Stories written by real people are always fascinating to humans.  I’m not going to explain why humans love stories, because that would take too long and not help you as much.  And I can’t speak for raccoons, birds, crocodiles or squirrels.  They care more about eating, pooping and mating.  All I know is that people enjoy websites more and can be convinced to give you money if you write stories that sound like they come from a real person.


do you have one piece of basic, website 101 advice and one link to a resource I could share…?” my good friend and fellow Wizard of Ads partner, Tim Miles, asked.


Write like you talk,” I told him.


Check out my logic…

  1. We remember reading stories more than any other kind of writing
  2. People can convinced to give you money if you write stories that sound like they come from a real person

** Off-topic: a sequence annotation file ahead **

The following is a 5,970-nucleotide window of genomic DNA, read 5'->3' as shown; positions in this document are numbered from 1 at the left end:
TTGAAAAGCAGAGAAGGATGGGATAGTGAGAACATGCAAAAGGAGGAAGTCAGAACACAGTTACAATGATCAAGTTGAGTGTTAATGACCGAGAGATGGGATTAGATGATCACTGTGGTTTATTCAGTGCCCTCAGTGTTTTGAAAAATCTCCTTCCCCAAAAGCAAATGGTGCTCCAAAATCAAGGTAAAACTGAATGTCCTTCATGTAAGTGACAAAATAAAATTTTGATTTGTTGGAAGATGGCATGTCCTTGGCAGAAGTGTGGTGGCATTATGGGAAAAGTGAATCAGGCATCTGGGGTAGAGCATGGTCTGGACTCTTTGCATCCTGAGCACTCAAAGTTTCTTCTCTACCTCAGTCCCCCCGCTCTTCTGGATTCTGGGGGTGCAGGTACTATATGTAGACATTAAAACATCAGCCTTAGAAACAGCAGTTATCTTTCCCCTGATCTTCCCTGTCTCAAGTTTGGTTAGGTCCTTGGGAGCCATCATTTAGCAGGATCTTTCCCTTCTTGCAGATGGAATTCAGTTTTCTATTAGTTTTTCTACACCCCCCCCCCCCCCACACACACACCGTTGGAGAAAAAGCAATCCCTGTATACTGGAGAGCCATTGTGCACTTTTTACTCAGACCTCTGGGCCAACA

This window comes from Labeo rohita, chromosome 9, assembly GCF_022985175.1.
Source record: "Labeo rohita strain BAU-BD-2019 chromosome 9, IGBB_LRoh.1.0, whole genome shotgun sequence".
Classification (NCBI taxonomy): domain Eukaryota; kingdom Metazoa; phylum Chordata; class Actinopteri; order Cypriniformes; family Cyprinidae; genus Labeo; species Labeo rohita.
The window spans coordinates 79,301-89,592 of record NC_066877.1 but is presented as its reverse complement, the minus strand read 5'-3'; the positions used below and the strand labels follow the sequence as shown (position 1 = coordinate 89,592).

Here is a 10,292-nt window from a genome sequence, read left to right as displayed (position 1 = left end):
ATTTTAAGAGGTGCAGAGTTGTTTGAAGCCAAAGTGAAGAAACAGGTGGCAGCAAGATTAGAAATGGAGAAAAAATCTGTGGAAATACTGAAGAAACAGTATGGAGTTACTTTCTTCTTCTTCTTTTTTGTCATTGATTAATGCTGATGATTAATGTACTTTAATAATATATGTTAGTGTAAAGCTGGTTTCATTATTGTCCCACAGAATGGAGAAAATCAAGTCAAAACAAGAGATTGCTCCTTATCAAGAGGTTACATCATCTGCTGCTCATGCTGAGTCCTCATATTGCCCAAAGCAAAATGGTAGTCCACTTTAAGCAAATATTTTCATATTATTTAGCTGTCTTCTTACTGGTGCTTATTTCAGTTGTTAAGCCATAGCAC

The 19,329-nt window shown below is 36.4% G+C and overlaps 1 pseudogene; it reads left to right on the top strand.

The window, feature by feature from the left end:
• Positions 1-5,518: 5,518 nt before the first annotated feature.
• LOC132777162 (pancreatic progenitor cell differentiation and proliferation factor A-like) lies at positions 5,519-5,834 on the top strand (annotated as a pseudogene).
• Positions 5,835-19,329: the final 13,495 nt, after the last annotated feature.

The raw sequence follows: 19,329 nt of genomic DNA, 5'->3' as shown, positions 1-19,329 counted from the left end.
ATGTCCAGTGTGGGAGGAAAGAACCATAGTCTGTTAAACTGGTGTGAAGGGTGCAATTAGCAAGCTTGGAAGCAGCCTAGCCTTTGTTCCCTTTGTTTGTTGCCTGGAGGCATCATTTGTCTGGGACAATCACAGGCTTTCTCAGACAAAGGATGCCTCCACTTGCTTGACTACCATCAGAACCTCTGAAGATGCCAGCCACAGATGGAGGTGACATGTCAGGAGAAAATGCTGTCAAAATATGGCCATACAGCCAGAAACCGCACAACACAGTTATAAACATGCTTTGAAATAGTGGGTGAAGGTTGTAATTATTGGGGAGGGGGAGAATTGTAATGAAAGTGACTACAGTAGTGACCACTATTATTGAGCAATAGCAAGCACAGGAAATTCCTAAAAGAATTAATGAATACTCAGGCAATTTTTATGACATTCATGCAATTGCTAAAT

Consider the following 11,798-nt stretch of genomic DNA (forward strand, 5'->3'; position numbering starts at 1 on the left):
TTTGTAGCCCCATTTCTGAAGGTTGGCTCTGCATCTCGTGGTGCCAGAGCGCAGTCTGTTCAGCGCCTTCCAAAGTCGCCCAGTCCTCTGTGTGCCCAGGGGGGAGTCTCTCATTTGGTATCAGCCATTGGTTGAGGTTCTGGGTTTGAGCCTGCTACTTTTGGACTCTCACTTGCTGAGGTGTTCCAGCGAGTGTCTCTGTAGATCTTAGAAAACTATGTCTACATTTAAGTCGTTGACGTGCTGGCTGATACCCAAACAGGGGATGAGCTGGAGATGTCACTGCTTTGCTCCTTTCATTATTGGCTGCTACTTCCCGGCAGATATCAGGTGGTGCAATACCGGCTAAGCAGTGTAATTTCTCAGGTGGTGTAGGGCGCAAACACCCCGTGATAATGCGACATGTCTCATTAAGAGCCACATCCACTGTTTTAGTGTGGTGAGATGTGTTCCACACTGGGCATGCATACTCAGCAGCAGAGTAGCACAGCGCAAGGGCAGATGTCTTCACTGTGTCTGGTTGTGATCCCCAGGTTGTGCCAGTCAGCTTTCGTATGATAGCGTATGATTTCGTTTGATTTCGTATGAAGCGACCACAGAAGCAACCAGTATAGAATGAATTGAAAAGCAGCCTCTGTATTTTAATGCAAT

Seems hard to deny when you look at it that way.  Consider a couple other examples:  A commercial that dared to say all the things that no proper lady should say about poop has twenty-four million views and counting and is selling boatloads of Poopourri.  A terribly ugly, outdated website has over 40,000 loyal followers eagerly awaiting an email from Roy H. Williams, produced millions of dollars in business growth for them and him and built a magical business school campus with no debt, all from donations.  If people respond to their authentic, real voices, they’ll respond to you.


Writing the Right Stories

So how do you know which stories will make people choose you?


Ask yourself the most common questions you get asked by your customers.  The whole purpose of your website is to provide people the services they’re looking for.  The best way you can do that is by answering their questions.  Do that before they ask you, and you’ll convince them that you’re the expert.  They’ll think you know what they’re looking for.  If you’re a business owner, and you don’t deal directly with your customers, ask your employees.  Make a list of the top ten questions.  Then answer them the way you would talk.